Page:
The Chevrolet Corvette is in danger of not making it to Australia after General Motors in Detroit stopped engineering development of all vehicles during the COVID-19 lockdowns.
A report out of the US – based on a leaked copy of a secret internal General Motors document – claims GM’s executive director in charge of program management, Michelle Braun, “recently issued a blanket order pausing all future car and truck development, including for the Corvette”.
While the stoppages are only temporary, well placed industry insiders believe there is “little to no chance” the Chevrolet Corvette will make it to Australia in the first half of 2021 as originally planned – and may not happen at all because it will be pushed down the priority queue as the company ramps up production after the coronavirus crisis.
At best, the right-hand-drive Corvette could make it to Australia in 2022 at the earliest – the US media report speculates – but that timeline is by no means guaranteed, say well placed industry insiders.
The latest generation Chevrolet Corvette was due to be the first ever factory-built right-hand-drive model.
The right-hand-drive version was more viable this time around because the C8 Corvette is mid-engined and there were fewer obstacles to moving the steering wheel and driving controls from the left- to the right-hand side of the car.
The coronavirus crisis could not have come at a worse time for the right-hand-drive Chevrolet Corvette program, which was in the middle of its engineering work ahead of the start of production late this year or early next.
Well placed industry sources in Australia believe the chances of Detroit going ahead with a factory-built right-hand-drive Corvette are now “slim to none”.
“When General Motors comes out of this crisis, they will want to allocate their engineering resources to the vehicles that can deliver the biggest profits in the shortest possible time … they need cashflow urgently,” said the source with intimate knowledge of the right-hand-drive Corvette program.
The industry insider added: “Before the world hit the brakes (due to COVID-19), General Motors was still committed to going ahead with the right-hand-drive Corvette, even with Holden being axed at the end of 2020”.
GM’s plan, the source said, was to sell the factory-made right-hand-drive Corvette alongside other Chevrolet models such as the Silverado pick-up – converted from left- to right-hand drive locally – under the General Motors Specialty Vehicles (GMSV) banner in Australia.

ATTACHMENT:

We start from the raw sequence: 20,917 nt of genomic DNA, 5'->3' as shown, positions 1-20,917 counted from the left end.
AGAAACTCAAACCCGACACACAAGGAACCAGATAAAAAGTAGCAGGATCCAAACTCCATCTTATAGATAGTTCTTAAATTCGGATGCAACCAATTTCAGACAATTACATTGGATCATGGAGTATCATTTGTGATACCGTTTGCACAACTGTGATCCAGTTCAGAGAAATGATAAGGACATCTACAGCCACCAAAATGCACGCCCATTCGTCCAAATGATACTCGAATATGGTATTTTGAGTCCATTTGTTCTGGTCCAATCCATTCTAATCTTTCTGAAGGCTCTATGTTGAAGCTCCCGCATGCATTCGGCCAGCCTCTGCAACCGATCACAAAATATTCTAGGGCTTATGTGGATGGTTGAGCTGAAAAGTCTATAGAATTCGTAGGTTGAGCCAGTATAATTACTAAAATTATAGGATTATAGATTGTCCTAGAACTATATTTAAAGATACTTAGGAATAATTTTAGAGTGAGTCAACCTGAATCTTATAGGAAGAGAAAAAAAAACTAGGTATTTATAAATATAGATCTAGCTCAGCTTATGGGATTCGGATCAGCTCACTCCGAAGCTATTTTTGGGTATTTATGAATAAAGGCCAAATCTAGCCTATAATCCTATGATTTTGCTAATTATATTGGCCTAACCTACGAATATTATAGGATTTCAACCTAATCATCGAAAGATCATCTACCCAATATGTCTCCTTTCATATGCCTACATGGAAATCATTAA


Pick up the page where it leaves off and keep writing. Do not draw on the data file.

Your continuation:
While it is yet to be finalised, General Motors in Detroit was negotiating to rebrand Holden Special Vehicles as GMSV once Holden closed its doors at the end of 2020.
However, the coronavirus crisis has also delayed negotiations surrounding GMSV.
Meanwhile, CarAdvice has also learned General Motors and Holden only planned to sell very modest numbers of Corvettes – between 200 and 400 per year.
“Dealers were told initially they would be lucky to get one car each, and at the time that was said, Holden had 200 or so dealers,” the well place source said. “At best, the plan was to sell 400 cars a year, that’s only two per dealer.”
Those close to the right-hand-drive Corvette program in Australia now fear General Motors may walk away from the project.
“Do you really think General Motors is going to allocate engineers to finish off the right-hand-drive Corvette, when those same engineers could be working on another vehicle for the US market that will deliver much bigger profits and sell in much greater volumes?”
CarAdvice believes there is a possibility General Motors could resume the right-hand-drive Corvette program at a later date or perhaps coincide it with the introduction of the high-powered variants that are due to follow in the coming years.
There is also a possibility HSV (or GMSV) could convert the vehicles from left-hand-drive to right-hand-drive locally, however CarAdvice understands the cost and complexity may weigh against such a program given the likely high price and limited sales opportunity for a niche vehicle.
CarAdvice understands the target price for the factory-built right-hand-drive Chevrolet Corvette was somewhere between $120,000 and $140,000, but a locally-converted model would be closer to $200,000 by the time it was in the traffic.
Representatives for General Motors and HSV declined to comment on the future of the factory-built right-hand-drive Corvette for Australia.
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